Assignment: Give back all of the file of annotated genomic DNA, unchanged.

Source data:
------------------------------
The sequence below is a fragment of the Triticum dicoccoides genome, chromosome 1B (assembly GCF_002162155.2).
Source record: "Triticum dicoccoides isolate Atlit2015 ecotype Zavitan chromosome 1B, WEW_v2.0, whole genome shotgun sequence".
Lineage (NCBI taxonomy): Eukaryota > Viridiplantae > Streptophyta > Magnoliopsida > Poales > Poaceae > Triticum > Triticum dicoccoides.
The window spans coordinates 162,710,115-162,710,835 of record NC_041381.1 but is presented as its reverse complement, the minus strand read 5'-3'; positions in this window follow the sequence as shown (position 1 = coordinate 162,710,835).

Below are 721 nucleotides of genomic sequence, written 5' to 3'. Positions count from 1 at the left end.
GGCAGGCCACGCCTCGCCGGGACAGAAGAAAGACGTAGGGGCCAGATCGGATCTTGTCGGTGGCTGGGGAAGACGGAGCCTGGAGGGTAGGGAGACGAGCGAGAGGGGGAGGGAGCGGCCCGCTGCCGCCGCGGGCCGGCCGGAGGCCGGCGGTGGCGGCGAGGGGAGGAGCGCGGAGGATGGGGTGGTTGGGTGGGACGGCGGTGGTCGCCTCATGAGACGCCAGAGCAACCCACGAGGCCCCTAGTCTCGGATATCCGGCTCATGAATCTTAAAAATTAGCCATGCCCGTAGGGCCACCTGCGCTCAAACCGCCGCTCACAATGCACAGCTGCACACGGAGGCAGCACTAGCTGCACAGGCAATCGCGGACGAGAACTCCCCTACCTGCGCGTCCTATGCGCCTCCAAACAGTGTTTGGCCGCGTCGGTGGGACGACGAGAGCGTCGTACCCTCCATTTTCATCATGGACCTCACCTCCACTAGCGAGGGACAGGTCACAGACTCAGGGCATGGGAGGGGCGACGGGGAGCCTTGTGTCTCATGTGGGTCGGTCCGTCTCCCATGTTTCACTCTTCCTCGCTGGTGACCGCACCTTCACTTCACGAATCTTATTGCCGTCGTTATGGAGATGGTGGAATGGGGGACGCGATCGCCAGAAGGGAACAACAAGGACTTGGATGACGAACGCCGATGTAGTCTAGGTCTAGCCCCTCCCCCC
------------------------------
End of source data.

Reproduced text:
The sequence below is a fragment of the Triticum dicoccoides genome, chromosome 1B (assembly GCF_002162155.2).
Source record: "Triticum dicoccoides isolate Atlit2015 ecotype Zavitan chromosome 1B, WEW_v2.0, whole genome shotgun sequence".
Lineage (NCBI taxonomy): Eukaryota > Viridiplantae > Streptophyta > Magnoliopsida > Poales > Poaceae > Triticum > Triticum dicoccoides.
The window spans coordinates 162,710,115-162,710,835 of record NC_041381.1 but is presented as its reverse complement, the minus strand read 5'-3'; positions in this window follow the sequence as shown (position 1 = coordinate 162,710,835).

Below are 721 nucleotides of genomic sequence, written 5' to 3'. Positions count from 1 at the left end.
GGCAGGCCACGCCTCGCCGGGACAGAAGAAAGACGTAGGGGCCAGATCGGATCTTGTCGGTGGCTGGGGAAGACGGAGCCTGGAGGGTAGGGAGACGAGCGAGAGGGGGAGGGAGCGGCCCGCTGCCGCCGCGGGCCGGCCGGAGGCCGGCGGTGGCGGCGAGGGGAGGAGCGCGGAGGATGGGGTGGTTGGGTGGGACGGCGGTGGTCGCCTCATGAGACGCCAGAGCAACCCACGAGGCCCCTAGTCTCGGATATCCGGCTCATGAATCTTAAAAATTAGCCATGCCCGTAGGGCCACCTGCGCTCAAACCGCCGCTCACAATGCACAGCTGCACACGGAGGCAGCACTAGCTGCACAGGCAATCGCGGACGAGAACTCCCCTACCTGCGCGTCCTATGCGCCTCCAAACAGTGTTTGGCCGCGTCGGTGGGACGACGAGAGCGTCGTACCCTCCATTTTCATCATGGACCTCACCTCCACTAGCGAGGGACAGGTCACAGACTCAGGGCATGGGAGGGGCGACGGGGAGCCTTGTGTCTCATGTGGGTCGGTCCGTCTCCCATGTTTCACTCTTCCTCGCTGGTGACCGCACCTTCACTTCACGAATCTTATTGCCGTCGTTATGGAGATGGTGGAATGGGGGACGCGATCGCCAGAAGGGAACAACAAGGACTTGGATGACGAACGCCGATGTAGTCTAGGTCTAGCCCCTCCCCCC